While Israeli Prime Minister has paid considerable lip service towards sharing, the policies and actions of his current coalition define him as an Anti-Sharer.

The Pro/Anti-Sharing construct clarifies the situation by locating the core issue as its defining metric. After all, the moral framework of oppressor versus oppressed can be easily distorted towards favoring the vulnerable, even when they act immorally, and disfavor the powerful, even when they act within the bounds of statehood. If the Palestinian people are suffering, how can one possibly call themselves pro-Israel and therefore anti-Palestinian?  How can one be immune to such pain?

While the moral argument for Zionism is often hard to understand for those without previous knowledge of Jewish history and the Middle East more generally, the case for sharing is straightforward and allows one to remain sympathetic towards both peoples and supportive of all efforts towards mitigating their suffering. Even if a two-state solution remains a remote dream in this time of war, Pro-Sharers answer the prophetic call towards moving closer, piece by piece, inch by inch. And if a permanent peace is not available at this time, Pro-Sharers favor policies which lessen the burden and make life less cumbersome for both peoples.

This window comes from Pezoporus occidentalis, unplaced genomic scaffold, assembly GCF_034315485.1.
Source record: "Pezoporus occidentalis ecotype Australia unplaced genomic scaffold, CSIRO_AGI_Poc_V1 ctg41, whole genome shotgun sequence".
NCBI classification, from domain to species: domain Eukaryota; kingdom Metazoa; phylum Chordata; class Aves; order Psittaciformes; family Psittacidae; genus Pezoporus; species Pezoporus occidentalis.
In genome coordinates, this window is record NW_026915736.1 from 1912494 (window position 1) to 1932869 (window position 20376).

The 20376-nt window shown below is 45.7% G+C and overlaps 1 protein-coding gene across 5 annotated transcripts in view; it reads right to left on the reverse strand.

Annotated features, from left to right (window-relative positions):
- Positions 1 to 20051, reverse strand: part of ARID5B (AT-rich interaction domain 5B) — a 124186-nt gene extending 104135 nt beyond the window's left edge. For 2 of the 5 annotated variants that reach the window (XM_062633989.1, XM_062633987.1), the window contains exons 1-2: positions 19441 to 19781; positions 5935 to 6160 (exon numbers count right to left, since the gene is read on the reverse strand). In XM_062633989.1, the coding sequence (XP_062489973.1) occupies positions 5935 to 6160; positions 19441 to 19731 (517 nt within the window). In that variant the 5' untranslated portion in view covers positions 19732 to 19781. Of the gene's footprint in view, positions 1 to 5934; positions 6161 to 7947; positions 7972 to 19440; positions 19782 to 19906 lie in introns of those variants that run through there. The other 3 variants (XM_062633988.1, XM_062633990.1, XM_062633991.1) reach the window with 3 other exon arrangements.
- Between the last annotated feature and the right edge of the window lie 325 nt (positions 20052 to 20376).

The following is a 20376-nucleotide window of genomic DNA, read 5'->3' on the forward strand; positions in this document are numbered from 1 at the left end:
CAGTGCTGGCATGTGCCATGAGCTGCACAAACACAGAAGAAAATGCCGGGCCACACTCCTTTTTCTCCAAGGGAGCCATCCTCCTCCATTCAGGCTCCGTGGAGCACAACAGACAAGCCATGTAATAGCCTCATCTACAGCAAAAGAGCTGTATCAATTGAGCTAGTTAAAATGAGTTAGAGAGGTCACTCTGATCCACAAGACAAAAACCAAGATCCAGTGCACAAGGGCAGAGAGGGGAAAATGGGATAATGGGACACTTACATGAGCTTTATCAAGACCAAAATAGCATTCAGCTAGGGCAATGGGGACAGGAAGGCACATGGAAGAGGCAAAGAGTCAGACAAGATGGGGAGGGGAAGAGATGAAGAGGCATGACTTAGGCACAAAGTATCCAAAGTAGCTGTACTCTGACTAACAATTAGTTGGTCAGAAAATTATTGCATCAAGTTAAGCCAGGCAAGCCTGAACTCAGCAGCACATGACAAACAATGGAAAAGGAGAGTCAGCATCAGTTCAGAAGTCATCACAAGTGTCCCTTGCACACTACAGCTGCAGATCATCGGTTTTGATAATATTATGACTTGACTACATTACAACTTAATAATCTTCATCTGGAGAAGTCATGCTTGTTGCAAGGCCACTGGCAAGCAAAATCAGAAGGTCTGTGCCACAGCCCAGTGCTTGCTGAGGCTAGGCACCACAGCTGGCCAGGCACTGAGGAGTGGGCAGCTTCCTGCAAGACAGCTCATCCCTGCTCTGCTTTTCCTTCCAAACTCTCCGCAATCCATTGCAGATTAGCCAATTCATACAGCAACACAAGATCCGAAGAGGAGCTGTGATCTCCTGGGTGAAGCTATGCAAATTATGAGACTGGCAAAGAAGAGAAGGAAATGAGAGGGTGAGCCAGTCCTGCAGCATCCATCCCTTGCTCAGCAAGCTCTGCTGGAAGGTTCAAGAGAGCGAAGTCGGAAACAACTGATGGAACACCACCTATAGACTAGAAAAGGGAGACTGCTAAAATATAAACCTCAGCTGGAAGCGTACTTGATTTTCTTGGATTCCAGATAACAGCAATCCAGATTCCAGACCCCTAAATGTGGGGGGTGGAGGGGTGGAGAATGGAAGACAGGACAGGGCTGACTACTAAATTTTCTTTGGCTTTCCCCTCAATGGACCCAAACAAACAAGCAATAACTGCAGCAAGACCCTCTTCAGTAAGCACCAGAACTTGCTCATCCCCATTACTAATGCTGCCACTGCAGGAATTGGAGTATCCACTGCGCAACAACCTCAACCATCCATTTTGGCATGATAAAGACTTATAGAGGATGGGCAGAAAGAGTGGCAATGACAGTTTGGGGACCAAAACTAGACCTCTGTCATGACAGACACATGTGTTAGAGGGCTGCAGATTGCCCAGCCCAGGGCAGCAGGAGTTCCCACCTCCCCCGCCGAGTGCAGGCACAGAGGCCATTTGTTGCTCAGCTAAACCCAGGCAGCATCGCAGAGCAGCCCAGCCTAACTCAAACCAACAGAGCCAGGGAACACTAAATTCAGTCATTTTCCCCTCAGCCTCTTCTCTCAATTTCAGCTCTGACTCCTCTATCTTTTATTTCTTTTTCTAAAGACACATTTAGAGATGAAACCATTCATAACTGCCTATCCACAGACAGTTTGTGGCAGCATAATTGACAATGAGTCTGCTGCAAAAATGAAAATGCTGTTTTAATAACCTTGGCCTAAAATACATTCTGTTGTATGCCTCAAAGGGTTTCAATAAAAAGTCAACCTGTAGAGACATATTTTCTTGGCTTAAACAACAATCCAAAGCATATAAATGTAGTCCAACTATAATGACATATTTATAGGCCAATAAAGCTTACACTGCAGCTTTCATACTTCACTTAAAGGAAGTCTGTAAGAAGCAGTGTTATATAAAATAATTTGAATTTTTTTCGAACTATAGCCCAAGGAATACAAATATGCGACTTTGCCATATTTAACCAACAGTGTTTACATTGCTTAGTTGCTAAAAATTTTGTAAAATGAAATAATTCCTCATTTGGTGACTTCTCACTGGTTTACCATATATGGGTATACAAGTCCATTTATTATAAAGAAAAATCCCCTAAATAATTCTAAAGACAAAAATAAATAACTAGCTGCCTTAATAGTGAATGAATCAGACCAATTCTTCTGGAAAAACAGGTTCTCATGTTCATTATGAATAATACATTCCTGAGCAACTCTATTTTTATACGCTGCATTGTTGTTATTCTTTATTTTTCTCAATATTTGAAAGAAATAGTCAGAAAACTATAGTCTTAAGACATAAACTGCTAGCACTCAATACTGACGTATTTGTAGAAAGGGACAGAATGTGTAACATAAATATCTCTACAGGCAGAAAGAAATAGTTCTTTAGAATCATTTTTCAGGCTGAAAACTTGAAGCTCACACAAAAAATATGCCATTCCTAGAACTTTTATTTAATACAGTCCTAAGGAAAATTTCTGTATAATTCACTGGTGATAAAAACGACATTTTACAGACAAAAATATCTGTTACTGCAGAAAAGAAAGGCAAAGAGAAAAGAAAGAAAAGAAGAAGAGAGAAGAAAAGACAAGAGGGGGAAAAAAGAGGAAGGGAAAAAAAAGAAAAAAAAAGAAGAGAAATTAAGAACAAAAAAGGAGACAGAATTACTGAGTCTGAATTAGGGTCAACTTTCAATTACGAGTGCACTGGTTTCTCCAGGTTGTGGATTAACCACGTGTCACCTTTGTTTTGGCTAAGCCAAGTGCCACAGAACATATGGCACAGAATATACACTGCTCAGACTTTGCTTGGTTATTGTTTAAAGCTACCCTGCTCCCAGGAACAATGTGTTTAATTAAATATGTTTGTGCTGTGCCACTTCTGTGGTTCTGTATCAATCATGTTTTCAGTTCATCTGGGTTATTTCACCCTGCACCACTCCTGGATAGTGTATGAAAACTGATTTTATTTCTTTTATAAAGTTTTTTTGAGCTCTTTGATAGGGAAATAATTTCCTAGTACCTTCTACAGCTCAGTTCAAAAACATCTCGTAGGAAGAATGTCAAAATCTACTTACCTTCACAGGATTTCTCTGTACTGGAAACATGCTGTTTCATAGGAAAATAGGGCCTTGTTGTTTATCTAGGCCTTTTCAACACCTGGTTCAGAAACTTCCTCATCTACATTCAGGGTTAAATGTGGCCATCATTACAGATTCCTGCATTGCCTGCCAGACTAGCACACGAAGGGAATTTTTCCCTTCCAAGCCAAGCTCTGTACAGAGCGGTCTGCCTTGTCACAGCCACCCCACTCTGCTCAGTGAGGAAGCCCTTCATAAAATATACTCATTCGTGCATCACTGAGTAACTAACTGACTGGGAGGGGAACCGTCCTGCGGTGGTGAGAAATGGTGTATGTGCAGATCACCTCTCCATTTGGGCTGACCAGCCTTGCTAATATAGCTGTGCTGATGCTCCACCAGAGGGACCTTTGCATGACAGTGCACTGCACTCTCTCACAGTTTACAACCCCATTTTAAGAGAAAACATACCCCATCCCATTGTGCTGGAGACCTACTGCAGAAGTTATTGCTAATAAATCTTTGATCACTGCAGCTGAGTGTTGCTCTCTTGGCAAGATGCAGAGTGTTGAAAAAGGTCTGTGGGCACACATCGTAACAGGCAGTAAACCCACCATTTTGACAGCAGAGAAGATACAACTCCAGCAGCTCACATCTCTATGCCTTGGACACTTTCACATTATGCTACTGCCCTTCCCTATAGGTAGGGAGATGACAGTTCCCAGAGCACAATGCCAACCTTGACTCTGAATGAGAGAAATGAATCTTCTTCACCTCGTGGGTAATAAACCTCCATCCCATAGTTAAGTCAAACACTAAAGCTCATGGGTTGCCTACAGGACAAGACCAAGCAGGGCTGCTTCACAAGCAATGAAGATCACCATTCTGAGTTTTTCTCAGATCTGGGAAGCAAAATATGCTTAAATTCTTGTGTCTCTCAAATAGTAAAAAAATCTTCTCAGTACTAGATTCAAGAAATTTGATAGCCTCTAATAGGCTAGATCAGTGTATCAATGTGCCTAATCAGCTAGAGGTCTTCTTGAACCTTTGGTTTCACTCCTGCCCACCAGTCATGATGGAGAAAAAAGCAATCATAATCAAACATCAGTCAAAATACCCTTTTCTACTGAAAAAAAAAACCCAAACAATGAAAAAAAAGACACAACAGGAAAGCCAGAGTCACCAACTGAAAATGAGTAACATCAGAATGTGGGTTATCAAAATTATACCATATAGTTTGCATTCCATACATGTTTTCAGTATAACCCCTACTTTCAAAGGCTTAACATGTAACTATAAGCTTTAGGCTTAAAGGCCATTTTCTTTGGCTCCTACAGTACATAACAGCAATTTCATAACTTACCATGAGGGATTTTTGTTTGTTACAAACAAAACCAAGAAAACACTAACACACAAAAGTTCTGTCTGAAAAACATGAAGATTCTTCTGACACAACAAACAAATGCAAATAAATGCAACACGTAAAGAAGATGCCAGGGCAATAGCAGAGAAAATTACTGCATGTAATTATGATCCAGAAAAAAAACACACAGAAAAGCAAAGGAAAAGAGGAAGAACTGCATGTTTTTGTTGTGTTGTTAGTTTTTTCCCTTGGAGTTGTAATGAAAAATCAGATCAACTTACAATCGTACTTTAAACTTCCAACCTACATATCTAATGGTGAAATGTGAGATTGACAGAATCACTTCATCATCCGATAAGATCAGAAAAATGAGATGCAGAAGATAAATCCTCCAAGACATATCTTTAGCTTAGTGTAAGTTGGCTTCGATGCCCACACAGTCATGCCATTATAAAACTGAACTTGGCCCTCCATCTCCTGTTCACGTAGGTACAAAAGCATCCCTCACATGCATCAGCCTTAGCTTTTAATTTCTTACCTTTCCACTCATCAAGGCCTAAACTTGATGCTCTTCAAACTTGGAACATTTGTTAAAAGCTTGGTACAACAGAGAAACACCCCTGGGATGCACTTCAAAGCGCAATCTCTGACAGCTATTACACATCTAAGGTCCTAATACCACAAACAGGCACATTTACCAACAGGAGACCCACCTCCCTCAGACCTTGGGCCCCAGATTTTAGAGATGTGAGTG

I am a Jew, Zionist and Pro-Sharer. I will proudly march alongside any and all; Jew, Palestinian or otherwise, who agrees upon the common value of sharing the land. I believe that we Pro-Sharers greatly outweigh the Anti-Sharers, even if we do not make the headlines, and that we have more in common than our current discourse lends us to believe. So let us clear away such confusion and clarify on which side we stand:

To share or not to share. That is the question.

About the Author
Rabbi Jonathan Jaffe serves as Senior Rabbi for Temple Beth El of Northern Westchester. He also serves as co-chair of the Chappaqua Interfaith Committee and sits on Hebrew Union College’s President’s Rabbinic Council, AIPAC’s National Rabbinic Council and is a Fellow of the Shalom Hartman Institute’s Rabbinic Leadership Initiative. He was ordained by Hebrew Union College and received his BA in philosophy and history from Duke University.